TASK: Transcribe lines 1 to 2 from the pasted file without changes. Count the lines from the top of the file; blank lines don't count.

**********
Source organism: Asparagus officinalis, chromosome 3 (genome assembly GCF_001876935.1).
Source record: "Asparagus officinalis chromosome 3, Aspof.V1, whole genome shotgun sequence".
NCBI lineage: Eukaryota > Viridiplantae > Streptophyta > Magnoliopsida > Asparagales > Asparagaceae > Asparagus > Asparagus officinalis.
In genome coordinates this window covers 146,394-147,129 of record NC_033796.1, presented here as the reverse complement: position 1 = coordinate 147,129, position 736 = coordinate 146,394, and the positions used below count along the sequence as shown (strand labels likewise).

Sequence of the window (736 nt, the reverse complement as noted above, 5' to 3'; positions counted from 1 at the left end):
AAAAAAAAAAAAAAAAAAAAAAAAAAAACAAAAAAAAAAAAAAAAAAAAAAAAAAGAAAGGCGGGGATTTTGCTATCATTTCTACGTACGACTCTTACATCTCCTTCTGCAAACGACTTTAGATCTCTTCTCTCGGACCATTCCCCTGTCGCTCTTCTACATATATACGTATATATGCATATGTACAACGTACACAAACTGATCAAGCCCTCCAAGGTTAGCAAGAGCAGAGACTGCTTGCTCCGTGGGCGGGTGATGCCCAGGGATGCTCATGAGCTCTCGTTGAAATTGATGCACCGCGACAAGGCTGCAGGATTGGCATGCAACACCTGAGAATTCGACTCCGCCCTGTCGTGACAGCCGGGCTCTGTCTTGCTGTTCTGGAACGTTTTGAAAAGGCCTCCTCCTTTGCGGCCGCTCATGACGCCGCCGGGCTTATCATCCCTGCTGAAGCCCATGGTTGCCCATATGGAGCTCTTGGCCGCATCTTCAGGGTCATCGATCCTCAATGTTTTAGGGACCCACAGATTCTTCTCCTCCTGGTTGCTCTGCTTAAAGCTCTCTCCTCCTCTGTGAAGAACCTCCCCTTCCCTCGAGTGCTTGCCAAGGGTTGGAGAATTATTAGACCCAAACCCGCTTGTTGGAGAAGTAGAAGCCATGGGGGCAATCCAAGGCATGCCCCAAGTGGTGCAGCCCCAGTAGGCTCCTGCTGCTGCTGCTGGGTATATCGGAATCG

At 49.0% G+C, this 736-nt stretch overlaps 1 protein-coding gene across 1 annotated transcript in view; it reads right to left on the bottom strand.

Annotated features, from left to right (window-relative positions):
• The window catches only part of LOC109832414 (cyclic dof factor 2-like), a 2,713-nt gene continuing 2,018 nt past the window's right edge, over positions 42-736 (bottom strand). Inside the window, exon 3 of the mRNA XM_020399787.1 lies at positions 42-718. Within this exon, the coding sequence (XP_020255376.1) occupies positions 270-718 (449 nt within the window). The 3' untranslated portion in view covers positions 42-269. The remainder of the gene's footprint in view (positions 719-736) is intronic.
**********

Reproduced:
Source organism: Asparagus officinalis, chromosome 3 (genome assembly GCF_001876935.1).
Source record: "Asparagus officinalis chromosome 3, Aspof.V1, whole genome shotgun sequence".